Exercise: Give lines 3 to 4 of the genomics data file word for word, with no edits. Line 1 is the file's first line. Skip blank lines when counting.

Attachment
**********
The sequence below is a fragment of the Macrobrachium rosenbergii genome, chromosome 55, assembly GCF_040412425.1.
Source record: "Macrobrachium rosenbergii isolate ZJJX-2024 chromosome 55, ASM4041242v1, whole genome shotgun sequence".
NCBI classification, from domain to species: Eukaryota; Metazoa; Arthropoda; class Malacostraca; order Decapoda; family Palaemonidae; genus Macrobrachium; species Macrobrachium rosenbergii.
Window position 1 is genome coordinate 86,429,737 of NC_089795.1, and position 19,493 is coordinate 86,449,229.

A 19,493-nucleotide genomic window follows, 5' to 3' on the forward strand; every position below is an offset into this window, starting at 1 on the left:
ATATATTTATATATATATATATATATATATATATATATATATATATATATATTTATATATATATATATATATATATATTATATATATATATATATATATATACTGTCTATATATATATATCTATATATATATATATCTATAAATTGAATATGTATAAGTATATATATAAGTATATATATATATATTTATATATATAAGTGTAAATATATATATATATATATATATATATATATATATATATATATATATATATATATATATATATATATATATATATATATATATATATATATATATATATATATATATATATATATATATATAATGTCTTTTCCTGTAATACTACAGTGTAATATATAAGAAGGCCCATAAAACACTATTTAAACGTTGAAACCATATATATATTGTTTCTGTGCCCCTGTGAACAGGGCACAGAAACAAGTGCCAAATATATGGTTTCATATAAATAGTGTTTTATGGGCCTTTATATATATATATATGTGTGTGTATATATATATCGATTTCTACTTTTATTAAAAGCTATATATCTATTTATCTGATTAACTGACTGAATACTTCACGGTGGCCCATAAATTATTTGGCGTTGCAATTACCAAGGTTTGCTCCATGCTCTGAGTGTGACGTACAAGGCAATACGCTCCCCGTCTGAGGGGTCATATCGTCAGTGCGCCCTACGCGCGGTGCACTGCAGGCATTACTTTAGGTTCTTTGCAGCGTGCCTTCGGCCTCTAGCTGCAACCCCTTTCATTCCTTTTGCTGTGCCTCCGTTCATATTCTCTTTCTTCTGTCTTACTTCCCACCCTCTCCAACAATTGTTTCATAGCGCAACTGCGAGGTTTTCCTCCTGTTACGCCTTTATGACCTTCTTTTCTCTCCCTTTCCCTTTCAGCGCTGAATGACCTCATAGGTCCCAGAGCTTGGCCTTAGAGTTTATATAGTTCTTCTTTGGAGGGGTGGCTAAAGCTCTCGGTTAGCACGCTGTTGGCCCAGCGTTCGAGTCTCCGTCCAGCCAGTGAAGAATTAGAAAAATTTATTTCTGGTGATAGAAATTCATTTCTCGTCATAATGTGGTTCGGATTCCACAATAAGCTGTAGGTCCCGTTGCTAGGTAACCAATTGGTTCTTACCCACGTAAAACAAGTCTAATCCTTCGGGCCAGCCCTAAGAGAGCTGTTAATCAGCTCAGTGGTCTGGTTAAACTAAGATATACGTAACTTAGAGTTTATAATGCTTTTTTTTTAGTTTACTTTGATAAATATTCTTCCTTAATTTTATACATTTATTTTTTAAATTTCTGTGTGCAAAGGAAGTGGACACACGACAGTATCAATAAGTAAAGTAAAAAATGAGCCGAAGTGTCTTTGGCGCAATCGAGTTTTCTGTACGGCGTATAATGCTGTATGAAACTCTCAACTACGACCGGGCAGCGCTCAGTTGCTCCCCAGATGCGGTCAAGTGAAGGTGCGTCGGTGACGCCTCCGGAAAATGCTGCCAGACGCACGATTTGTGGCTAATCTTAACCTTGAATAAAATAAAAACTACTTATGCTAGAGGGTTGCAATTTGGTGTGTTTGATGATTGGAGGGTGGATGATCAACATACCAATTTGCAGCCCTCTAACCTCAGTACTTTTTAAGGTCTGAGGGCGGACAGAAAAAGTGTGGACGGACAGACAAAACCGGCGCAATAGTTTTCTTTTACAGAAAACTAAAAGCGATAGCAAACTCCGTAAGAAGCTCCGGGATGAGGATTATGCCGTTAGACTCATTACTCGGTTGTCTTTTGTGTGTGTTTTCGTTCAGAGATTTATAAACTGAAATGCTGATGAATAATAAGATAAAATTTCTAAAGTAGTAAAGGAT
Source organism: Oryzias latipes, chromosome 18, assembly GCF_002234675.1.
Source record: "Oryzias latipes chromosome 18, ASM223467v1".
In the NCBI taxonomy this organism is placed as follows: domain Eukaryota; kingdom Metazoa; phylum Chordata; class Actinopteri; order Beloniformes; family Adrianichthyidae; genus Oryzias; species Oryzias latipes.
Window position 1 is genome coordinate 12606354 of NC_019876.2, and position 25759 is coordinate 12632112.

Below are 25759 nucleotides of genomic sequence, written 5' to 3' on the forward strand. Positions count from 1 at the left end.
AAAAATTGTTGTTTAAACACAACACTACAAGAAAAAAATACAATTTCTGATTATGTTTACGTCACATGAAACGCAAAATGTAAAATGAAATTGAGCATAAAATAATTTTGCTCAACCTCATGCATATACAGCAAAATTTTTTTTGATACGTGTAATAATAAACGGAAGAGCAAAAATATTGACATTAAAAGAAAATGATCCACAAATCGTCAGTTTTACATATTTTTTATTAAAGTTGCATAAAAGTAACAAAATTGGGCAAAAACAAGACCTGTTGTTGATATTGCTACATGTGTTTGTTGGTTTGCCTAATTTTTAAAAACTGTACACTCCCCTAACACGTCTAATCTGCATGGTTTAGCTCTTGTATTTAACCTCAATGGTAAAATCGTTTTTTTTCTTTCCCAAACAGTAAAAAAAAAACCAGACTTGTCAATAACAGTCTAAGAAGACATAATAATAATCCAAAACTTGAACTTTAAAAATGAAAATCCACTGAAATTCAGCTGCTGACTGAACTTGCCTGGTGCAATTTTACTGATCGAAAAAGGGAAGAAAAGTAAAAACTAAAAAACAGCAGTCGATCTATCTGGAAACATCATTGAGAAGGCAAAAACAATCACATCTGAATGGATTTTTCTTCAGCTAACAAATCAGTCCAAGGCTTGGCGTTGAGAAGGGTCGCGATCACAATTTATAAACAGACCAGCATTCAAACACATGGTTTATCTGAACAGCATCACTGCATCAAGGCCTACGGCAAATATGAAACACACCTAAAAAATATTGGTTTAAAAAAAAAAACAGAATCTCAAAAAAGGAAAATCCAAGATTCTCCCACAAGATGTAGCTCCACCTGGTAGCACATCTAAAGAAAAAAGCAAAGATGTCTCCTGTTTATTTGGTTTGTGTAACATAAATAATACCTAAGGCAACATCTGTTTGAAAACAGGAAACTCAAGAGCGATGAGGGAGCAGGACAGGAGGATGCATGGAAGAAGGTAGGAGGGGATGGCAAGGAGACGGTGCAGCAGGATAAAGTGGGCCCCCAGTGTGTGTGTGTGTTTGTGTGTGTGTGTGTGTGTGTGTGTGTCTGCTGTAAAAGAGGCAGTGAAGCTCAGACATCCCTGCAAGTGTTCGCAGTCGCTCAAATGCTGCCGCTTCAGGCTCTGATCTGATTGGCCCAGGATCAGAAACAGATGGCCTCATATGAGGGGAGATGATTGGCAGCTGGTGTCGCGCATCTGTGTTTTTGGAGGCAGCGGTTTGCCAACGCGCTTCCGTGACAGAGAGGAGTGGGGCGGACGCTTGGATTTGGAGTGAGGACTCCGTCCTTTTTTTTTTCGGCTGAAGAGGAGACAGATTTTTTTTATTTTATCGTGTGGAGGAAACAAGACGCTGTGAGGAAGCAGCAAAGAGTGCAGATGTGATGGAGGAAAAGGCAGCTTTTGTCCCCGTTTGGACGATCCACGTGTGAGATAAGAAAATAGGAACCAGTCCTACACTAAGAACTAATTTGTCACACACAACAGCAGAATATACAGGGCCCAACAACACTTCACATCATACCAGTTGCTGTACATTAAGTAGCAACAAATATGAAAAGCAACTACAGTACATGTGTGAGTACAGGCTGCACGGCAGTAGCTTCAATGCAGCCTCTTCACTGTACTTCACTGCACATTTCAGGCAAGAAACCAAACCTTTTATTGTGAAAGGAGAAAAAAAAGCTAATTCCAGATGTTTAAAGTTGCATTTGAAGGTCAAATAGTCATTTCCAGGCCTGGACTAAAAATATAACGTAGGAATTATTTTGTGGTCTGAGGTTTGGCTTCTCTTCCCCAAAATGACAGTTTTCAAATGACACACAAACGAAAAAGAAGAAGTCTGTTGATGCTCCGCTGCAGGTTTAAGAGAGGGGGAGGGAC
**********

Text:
NCBI classification, from domain to species: Eukaryota; Metazoa; Arthropoda; class Malacostraca; order Decapoda; family Palaemonidae; genus Macrobrachium; species Macrobrachium rosenbergii.
Window position 1 is genome coordinate 86,429,737 of NC_089795.1, and position 19,493 is coordinate 86,449,229.